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Elective Recovery: Turning The Tide. Webinar Summary

12 March 2024

In late February, we were pleased to host another interesting and very topical webinar, focused on how population health insights and actions can support elective recovery. 

We started with a welcome from Graphnet’s David Grigsby, who explained that many Trusts and ICBs have tried to tackle their waiting lists and improve their pathways by analysing their waiting list data. However, this only gets you so far. David said that growing numbers are seeing success through using primary care and other data, alongside patient treatment lists (PTLs), to inform how people on waiting lists are managed. This includes developing different preoperative pathways depending on a person’s state of health.

Caroline Pritchard on improving perioperative pathways. 

David introduced Dr Caroline Pritchard, Consultant Anesthetist and Perioperative Service Clinical Lead for Buckinghamshire Healthcare NHS Trust, who discussed how and why Buckinghamshire has combined its surgical waiting lists with the Buckinghamshire Shared Care Record.

“With the challenges that the NHS is currently facing, we need to be able to screen patients early, and optimize them so they’re fit and ready for surgery,” Caroline explained. “We saw an opportunity following the Combined Intelligence for Population Health Action (CIPHA) programme to better understand our surgical population.”

Caroline said that the incorporation of primary care data has made it possible to easily identify patients who need information on how to prepare themselves while waiting for surgery. It is also supporting surgical teams to understand the co-morbidity implications for theatre and helping them book the right patients at the right time.

On top of that, candidate lists for cancellations are helping fill cancelled slots. The dashboard automatically stratifies patients, which enables the instant identification of low-risk patients that can be booked in to available surgical appointments straightaway, filling cancelled slots immediately.

“We are still on the journey, but one of the main benefits so far has been the collaboration with our public health and primary care colleagues. Also, an understanding of the scale of the work we need to do, to improve the pathway for surgical patients.
“The time savings have also been extremely valuable. For example, previously, all pre-operative patients would have filled a 45-minute clinic appointment. Now, manual triaging by a senior nurse has been completely removed, and 20 out of every 100 patients will avoid a pre-operative assessment (POA) completely. This will save a minimum of 15-hours of nursing time, meaning they can spend more meaningful time with their patients, along with the cost of previously associated unnecessary investigations.”

One Wirral CIC share a pioneering approach.

Lucy Holmes, Wellbeing Lead at One Wirral CIC then talked delegates through the innovative data-led approach that her team have adopted. According to Lucy, getting and keeping patients fit for surgery has been more important than ever since the pandemic.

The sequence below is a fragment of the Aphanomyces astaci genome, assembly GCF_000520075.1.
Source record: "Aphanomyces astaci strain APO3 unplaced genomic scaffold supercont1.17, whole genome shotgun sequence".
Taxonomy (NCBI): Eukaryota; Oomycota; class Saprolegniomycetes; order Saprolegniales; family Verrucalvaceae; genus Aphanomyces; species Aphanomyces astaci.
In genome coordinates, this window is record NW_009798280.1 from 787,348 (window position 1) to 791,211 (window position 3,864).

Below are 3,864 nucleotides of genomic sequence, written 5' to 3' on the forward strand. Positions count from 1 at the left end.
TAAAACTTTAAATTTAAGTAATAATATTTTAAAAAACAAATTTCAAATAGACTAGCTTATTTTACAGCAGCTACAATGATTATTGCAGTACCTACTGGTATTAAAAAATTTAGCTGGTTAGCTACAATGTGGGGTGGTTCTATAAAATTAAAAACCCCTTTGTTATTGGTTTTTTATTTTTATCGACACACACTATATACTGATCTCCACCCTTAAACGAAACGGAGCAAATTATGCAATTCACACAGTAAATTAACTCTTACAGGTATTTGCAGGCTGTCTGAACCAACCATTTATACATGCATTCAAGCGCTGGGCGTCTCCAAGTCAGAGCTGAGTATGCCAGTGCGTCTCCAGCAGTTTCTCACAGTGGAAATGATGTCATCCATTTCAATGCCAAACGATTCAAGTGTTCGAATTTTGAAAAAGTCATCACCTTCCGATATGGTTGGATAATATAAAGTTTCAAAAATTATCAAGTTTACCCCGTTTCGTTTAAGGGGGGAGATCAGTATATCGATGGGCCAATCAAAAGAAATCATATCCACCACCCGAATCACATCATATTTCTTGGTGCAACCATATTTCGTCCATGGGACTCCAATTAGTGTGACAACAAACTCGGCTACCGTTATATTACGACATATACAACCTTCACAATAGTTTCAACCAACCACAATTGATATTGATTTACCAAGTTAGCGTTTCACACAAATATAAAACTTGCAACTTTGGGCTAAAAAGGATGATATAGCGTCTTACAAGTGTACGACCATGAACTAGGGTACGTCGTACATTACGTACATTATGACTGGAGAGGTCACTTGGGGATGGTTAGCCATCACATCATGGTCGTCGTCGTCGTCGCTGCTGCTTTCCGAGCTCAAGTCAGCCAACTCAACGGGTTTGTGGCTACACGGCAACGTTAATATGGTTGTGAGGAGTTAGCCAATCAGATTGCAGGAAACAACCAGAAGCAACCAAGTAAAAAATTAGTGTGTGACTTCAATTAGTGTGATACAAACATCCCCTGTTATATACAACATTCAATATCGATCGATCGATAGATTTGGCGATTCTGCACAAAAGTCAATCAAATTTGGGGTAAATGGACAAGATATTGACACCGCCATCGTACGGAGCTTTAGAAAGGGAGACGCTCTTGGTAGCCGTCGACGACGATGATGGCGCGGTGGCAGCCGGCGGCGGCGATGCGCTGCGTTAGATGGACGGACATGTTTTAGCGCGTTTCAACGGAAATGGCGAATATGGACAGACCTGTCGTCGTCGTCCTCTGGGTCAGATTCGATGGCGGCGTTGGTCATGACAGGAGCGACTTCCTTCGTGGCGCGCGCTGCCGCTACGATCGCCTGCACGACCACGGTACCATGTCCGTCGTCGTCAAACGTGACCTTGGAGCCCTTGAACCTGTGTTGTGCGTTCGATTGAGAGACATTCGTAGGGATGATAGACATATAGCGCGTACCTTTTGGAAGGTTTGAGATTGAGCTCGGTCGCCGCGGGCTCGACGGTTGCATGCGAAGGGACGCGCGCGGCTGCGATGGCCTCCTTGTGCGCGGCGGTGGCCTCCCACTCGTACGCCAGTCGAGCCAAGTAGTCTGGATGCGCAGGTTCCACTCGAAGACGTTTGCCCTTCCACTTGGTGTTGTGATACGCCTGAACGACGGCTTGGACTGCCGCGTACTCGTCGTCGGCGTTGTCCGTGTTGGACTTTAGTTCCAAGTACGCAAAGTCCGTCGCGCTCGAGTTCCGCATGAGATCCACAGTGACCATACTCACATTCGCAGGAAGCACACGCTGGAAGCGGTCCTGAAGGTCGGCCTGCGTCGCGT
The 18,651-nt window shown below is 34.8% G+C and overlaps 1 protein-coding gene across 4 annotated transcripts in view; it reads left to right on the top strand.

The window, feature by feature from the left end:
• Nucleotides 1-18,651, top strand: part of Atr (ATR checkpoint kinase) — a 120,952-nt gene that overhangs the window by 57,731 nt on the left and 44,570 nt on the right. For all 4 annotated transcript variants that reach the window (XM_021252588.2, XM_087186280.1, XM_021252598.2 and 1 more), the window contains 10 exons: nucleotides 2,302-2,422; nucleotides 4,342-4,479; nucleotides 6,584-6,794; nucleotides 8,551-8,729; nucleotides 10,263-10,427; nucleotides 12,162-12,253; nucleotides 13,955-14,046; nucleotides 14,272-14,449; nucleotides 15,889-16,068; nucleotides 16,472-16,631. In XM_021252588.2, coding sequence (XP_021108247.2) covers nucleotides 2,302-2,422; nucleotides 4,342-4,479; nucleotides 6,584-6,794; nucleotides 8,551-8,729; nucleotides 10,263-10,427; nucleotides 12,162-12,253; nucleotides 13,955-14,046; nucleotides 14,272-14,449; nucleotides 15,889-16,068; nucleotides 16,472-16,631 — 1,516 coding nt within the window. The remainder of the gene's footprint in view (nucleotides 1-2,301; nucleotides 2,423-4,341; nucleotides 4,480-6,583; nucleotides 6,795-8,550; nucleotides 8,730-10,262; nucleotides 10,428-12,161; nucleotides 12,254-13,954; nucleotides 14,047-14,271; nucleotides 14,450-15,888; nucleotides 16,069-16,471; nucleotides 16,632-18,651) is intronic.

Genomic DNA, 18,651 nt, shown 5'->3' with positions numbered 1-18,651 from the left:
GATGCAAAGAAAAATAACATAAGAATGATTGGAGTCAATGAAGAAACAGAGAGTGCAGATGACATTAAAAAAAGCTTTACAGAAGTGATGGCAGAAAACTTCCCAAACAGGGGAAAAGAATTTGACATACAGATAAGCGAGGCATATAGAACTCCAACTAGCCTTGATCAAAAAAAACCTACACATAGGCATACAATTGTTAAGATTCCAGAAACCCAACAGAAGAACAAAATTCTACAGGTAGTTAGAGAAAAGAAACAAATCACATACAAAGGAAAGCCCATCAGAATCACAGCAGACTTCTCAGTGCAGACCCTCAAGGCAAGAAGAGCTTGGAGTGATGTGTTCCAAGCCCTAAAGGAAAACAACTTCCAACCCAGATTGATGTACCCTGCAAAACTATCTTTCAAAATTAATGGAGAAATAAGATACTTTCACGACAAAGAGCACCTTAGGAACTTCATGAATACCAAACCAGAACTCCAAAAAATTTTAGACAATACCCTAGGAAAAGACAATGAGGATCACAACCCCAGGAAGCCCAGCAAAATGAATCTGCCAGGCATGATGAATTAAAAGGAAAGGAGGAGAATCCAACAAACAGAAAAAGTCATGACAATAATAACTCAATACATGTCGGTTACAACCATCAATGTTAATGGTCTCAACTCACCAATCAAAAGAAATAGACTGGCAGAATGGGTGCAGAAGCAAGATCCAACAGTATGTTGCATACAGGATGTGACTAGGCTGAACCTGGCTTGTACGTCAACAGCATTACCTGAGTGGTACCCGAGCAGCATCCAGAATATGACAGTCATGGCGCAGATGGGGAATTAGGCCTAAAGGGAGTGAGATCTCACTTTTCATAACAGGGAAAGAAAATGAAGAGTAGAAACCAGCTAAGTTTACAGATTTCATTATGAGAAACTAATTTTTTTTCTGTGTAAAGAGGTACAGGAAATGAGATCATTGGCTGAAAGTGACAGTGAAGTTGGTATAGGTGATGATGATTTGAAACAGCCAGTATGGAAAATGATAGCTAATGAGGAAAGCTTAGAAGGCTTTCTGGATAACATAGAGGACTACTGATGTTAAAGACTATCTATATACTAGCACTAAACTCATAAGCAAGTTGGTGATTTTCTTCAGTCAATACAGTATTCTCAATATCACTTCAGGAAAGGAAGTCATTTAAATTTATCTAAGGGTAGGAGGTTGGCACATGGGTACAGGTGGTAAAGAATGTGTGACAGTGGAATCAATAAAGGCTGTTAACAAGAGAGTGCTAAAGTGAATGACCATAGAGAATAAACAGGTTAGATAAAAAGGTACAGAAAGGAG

Because patients are now on waiting lists for longer periods of time, their conditions can deteriorate, and their circumstances can change. This sometimes means that by the time their surgical slot arrives, they’re not fit not surgery, which can lead to postponements and disappointment. 

Prehabilitation has been proven to be highly effective for getting patients ready for surgery and is something that One Wirral has seen a lot of success with within the cancer space. However, there was no service for diabetes. So, they decided to launch one in 2023, using data to identify and support patients who may not be fit for surgery. 

The diabetes prehabilitation service uses the Cheshire & Merseyside Combined Intelligence for Population Health Action (CIPHA) population health management system, on Graphnet Health’s population health platform.

CIPHA surgical waiting lists at Wirral’s Arrowe Park Hospital are used to identify people with diabetes who are awaiting surgery and have a HbA1C over 69mmol/mol or a BMI over 40.

“That enables us to effectively triage the waiting list,” said Lucy. “We can identify those patients who are good to go and may only need a quick online preassessment, those patients who may need some attention, and those patients that are not fit for surgery and need targeted attention – such as health coaching, for example.”

Lucy shared the results that One Wirral has seen since the programme was launched nine months ago:

-    178 referrals. 
-    Average HbA1c drop from 73.4mmols to 63.25mmols over course of 12 weeks.
-    Average BMI drop from 34.2 to 32.99 over course of 12 weeks.
-    Average weight drop from 98.41kg to 95.45kg over course of 12 weeks.

When it comes to clinical support, 58 people have been reviewed by a diabetes specialist nurse, 37 have had medication added (such as SGLT2i, metformin or gliclazide), 19 insulin patients have received support with their insulin, and 6 patients have commenced on libre sensors.

Engagement and feedback have been overwhelmingly positive with patients attending appointments and exercise sessions with confidence and enthusiasm.

Following the presentations from Caroline and Lucy, Ian Nicholson, Graphnet Population Health Consultant, took everyone through a fascinating demo of the population health tool. 

Thank you so much to both our speakers for their amazing contributions to the webinar, and for sharing their fantastic stories and outcomes.               

Visit the Graphnet events page for details of the next webinar and other events.